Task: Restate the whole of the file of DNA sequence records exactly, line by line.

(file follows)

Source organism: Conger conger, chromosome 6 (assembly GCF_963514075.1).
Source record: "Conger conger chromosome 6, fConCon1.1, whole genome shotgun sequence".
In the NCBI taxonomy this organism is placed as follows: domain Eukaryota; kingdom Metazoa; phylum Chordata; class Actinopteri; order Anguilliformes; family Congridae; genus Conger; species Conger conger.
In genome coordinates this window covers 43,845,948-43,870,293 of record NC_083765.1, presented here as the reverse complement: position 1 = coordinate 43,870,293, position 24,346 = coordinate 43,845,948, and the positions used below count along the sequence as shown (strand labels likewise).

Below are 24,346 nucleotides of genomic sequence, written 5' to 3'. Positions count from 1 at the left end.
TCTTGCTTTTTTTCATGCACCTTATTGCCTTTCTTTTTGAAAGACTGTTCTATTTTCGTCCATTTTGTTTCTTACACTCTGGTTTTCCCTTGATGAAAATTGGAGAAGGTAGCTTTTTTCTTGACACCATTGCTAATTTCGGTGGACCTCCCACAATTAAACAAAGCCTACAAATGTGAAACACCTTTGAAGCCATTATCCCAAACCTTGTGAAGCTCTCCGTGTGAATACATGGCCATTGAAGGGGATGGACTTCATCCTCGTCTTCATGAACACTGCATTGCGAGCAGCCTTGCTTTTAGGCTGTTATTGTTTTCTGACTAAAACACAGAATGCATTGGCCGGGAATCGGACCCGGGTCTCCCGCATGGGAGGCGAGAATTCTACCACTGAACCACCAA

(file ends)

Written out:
Source organism: Conger conger, chromosome 6 (assembly GCF_963514075.1).
Source record: "Conger conger chromosome 6, fConCon1.1, whole genome shotgun sequence".
In the NCBI taxonomy this organism is placed as follows: domain Eukaryota; kingdom Metazoa; phylum Chordata; class Actinopteri; order Anguilliformes; family Congridae; genus Conger; species Conger conger.
In genome coordinates this window covers 43,845,948-43,870,293 of record NC_083765.1, presented here as the reverse complement: position 1 = coordinate 43,870,293, position 24,346 = coordinate 43,845,948, and the positions used below count along the sequence as shown (strand labels likewise).

Below are 24,346 nucleotides of genomic sequence, written 5' to 3'. Positions count from 1 at the left end.
TCTTGCTTTTTTTCATGCACCTTATTGCCTTTCTTTTTGAAAGACTGTTCTATTTTCGTCCATTTTGTTTCTTACACTCTGGTTTTCCCTTGATGAAAATTGGAGAAGGTAGCTTTTTTCTTGACACCATTGCTAATTTCGGTGGACCTCCCACAATTAAACAAAGCCTACAAATGTGAAACACCTTTGAAGCCATTATCCCAAACCTTGTGAAGCTCTCCGTGTGAATACATGGCCATTGAAGGGGATGGACTTCATCCTCGTCTTCATGAACACTGCATTGCGAGCAGCCTTGCTTTTAGGCTGTTATTGTTTTCTGACTAAAACACAGAATGCATTGGCCGGGAATCGGACCCGGGTCTCCCGCATGGGAGGCGAGAATTCTACCACTGAACCACCAA